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Ethereum Trading Report – 1-31-2018

Yesterday began with the subpoena of Bitfinex and Tether. This was big world news that shook a lot of investors with weak hands. The bulls pushed back.

Unfortunately for those anticipating a rise in value, this major story was accompanied by another: Facebook threw a blanket ban over all ICOs and cryptocurrencies, including Bitcoin. This was probably a wise move for Facebook. They are a very large company ripe for regulation. This is their first major action against the many scams and schemes proliferating across their network. These action are good for Facebook because it was easy to accuse them of being negligent, or even complicit, in the selling of unregulated securities and the many other frauds that have been perpetrated on Facebook users through Facebook’s advertising channels.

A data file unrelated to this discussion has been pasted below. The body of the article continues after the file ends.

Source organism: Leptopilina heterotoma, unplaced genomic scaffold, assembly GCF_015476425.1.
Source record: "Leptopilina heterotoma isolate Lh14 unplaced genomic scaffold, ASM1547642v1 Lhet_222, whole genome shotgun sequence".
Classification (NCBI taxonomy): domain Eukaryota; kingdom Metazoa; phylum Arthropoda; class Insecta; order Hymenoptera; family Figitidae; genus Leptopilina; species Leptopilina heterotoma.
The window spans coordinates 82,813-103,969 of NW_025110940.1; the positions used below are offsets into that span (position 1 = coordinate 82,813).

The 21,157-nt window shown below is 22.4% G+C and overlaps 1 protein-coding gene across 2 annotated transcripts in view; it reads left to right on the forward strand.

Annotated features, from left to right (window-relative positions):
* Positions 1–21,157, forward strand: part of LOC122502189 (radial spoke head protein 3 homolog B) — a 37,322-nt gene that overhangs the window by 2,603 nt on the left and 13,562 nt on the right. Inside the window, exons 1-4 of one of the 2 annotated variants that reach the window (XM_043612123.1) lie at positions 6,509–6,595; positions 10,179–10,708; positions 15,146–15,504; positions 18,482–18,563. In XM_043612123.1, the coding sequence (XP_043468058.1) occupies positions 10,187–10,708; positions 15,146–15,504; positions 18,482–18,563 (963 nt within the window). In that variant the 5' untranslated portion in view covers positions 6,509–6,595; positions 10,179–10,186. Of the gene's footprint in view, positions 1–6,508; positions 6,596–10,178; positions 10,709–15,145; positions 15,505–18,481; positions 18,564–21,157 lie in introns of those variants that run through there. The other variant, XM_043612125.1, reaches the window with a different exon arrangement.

This was a wise move for Facebook and ultimately good for the Ethereum eco-system. The fewer people who are harmed by the many bad actors currently exploiting our beloved Network, the better. But in the short term, this also means less money in the ecosystem, which is going to affect the market. These reports crushed Bitcoin. The value dropped as low as the $9641.82 USD on Coinbase. I’m sure many readers of this site would have been interested in purchasing at that rate and this moment in time. So the bulls did push back and Bitcoin worked its way back up to the $10K zone.

Now, here’s the interesting part. Ethereum also lost value alongside Bitcoin, but less, and Ethereum proved to find a ceiling around $1024 USD on Coinbase. The last time Bitcoin dropped below 10K was on January 17th, 2018. It dropped to $9833.17. That same day, January 17th, 2018, when fears of Asian regulation scared away some investors, Ethereum dropped to $838.69.